WASHINGTON — For the first time, a national model code can be adopted for code officials, builders, and designers to use an outcome-based approach when complying with local building energy codes. This new compliance pathway, which was voted to become a part of the 2015 International Green Construction Code (IgCC), gives design teams the ability to achieve compliance through actual performance and operations.
The outcome-based provision in the 2015 IgCC bridges the gap between design and operations in both new construction and retrofits. Until now, building energy codes relied on two main pathways to demonstrate compliance: performance (modelling energy consumption), and prescriptive measures (following the code-defined values for individual building components). Although these two approaches result in overall energy savings, they both fail to fully account for how buildings use power once they are completed, occupied, and maintained — all factors that have a significant impact on how much energy a building uses every year.
With the IgCC outcome-based approach, compliance is demonstrated by the building owner, who is required to provide the building’s utility bills for a 12-month period within three years — easing pressure on strapped code departments and aligning with the growing number of energy benchmarking regulations across the country.
“The introduction of an outcome-based pathway for the IgCC opens the door to more effective design strategies to save energy and lower construction costs,” said Cliff Majersik, executive director of the Institute for Market Transformation (IMT). “This option will give designers more flexibility to innovate and will lead to a stronger, healthier, and more energy-efficient built environment.”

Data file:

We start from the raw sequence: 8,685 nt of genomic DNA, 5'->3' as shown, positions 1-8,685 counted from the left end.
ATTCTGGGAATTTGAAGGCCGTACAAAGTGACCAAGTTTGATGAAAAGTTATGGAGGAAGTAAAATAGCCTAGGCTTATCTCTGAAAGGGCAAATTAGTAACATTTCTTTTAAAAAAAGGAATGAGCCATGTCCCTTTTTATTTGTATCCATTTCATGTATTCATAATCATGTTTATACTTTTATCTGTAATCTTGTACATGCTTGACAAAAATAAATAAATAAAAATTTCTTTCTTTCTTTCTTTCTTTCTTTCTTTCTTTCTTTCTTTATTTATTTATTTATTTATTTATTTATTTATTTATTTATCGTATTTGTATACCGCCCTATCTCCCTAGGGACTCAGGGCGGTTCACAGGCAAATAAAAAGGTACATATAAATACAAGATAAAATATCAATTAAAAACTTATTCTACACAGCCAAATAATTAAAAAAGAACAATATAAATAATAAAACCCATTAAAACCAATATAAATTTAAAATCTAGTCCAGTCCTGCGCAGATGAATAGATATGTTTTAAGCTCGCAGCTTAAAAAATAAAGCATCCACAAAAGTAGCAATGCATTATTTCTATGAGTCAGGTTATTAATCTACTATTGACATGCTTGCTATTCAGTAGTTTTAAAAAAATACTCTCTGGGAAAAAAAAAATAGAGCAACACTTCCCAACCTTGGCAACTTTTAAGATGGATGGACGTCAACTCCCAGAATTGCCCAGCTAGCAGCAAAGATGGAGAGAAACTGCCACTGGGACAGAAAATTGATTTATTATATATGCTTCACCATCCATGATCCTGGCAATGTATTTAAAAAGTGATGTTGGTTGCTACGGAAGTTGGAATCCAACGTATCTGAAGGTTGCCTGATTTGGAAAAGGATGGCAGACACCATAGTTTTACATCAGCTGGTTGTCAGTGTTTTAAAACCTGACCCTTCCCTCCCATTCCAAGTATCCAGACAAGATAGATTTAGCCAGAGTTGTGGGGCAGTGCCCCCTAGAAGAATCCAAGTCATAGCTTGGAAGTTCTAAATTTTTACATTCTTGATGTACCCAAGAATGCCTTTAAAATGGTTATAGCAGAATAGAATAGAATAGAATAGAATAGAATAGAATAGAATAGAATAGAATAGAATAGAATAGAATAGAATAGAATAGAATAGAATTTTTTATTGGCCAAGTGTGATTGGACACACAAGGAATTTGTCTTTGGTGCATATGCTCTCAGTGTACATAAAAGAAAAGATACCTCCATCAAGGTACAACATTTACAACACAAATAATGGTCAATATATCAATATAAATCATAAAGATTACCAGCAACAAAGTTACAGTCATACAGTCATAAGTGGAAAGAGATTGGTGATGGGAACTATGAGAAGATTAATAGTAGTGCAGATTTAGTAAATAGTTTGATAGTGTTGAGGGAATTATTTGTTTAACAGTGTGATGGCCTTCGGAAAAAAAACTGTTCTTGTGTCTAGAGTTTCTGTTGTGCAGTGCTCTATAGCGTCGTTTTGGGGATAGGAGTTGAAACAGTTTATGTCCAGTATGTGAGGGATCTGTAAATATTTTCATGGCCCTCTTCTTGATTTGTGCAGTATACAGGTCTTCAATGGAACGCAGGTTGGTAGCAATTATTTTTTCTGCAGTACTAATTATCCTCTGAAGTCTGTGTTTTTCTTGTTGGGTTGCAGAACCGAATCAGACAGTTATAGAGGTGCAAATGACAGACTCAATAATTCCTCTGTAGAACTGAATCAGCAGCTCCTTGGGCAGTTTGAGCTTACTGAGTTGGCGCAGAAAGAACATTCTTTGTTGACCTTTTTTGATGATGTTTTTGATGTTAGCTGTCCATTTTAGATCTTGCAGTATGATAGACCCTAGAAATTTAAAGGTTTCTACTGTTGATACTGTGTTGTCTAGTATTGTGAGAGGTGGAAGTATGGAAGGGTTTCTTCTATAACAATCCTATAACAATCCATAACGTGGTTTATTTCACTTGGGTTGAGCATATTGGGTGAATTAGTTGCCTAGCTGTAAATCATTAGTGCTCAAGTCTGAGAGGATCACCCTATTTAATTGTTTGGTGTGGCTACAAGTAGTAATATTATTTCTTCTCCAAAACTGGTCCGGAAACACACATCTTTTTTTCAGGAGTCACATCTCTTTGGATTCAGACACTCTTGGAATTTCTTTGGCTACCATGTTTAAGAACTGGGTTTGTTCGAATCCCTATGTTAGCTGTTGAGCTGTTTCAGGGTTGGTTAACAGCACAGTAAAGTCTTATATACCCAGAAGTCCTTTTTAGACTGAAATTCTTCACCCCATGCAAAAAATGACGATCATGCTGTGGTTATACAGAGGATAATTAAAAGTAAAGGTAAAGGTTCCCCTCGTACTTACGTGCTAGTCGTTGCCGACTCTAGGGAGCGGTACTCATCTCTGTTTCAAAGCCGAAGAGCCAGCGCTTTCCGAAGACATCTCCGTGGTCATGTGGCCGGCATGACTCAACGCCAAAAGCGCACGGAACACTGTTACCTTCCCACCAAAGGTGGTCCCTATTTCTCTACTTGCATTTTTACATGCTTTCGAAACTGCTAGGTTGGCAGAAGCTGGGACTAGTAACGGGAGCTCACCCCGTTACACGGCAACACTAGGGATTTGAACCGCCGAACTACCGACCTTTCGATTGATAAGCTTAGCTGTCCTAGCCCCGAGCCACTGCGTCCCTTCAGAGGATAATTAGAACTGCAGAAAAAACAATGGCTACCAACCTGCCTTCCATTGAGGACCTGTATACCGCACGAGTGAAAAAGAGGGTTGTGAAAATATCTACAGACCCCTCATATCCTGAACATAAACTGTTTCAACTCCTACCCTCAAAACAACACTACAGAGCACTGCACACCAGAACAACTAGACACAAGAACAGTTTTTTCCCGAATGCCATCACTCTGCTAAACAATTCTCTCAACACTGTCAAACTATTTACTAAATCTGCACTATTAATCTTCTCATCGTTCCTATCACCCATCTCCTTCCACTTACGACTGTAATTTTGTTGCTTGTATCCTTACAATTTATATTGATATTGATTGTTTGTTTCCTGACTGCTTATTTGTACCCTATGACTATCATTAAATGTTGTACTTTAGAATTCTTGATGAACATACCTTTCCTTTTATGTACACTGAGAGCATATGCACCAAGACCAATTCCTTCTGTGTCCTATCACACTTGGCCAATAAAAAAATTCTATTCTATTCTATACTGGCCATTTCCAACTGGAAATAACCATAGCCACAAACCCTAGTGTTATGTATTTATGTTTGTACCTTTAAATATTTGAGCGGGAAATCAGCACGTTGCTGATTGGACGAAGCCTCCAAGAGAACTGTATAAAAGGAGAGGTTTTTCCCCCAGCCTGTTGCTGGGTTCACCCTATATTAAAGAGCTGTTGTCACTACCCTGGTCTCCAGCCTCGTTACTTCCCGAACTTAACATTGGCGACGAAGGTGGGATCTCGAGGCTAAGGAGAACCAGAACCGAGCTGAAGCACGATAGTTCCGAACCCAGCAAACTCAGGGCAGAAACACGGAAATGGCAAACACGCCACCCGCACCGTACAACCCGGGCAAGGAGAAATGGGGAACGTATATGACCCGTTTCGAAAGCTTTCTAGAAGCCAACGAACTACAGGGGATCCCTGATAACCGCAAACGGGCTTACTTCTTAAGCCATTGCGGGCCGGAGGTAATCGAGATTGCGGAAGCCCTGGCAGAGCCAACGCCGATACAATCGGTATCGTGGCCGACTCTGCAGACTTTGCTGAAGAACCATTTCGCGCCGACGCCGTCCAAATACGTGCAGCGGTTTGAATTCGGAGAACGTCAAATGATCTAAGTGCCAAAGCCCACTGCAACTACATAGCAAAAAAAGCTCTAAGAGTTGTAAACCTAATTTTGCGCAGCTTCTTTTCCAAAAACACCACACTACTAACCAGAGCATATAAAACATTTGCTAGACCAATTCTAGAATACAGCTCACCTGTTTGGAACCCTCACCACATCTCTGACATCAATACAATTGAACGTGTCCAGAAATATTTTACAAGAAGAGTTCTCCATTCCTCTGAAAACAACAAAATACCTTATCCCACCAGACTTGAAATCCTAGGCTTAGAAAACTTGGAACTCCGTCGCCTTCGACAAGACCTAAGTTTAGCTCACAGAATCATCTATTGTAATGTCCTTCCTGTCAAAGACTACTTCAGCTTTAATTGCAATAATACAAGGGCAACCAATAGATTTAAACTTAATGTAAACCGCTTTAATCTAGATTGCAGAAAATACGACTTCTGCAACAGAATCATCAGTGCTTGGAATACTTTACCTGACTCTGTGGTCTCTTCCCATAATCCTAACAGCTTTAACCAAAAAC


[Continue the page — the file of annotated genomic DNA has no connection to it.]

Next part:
IMT joined a diverse group of building industry stakeholders to educate the industry on the benefits of the outcome-based pathway and helped present it to the IgCC committee and International Code Council (ICC) membership for approval. The group included the National Institute of Building Sciences (NIBS), New Buildings Institute (NBI), Building Owners and Managers Association (BOMA), Natural Resources Defense Council (NRDC), International Association of Lighting Designers (IALD), Illuminating Engineering Society (IES), Grundfos, Target Corp., the Green Building Initiative (GBI), and the Colorado Chapter of the ICC.
The decision to include an outcome-based pathway in the 2015 IgCC is also significant because it will directly influence future editions of the IgCC and other I-Codes such as the Energy Conservation Code. This should smooth the process of including ASHRAE Standard 189.1 and the Leadership in Energy and Environmental Design (LEED) green building program into the development of the IgCC. Earlier this year, ICC, ASHRAE, the American Institute of Architects, IES, and the U.S. Green Building Council announced a cooperative effort to develop and streamline the IgCC, Standard 189.1, and LEED into a single and comprehensive regulatory tool for building performance. This merger will make it easier for jurisdictions to adopt and move green construction standards and codes forward, as well as provide incentives for voluntary leadership and above-code options such as LEED.
For more information on the outcome-based pathway option, see this fact sheet.
Publication date: 12/22/2014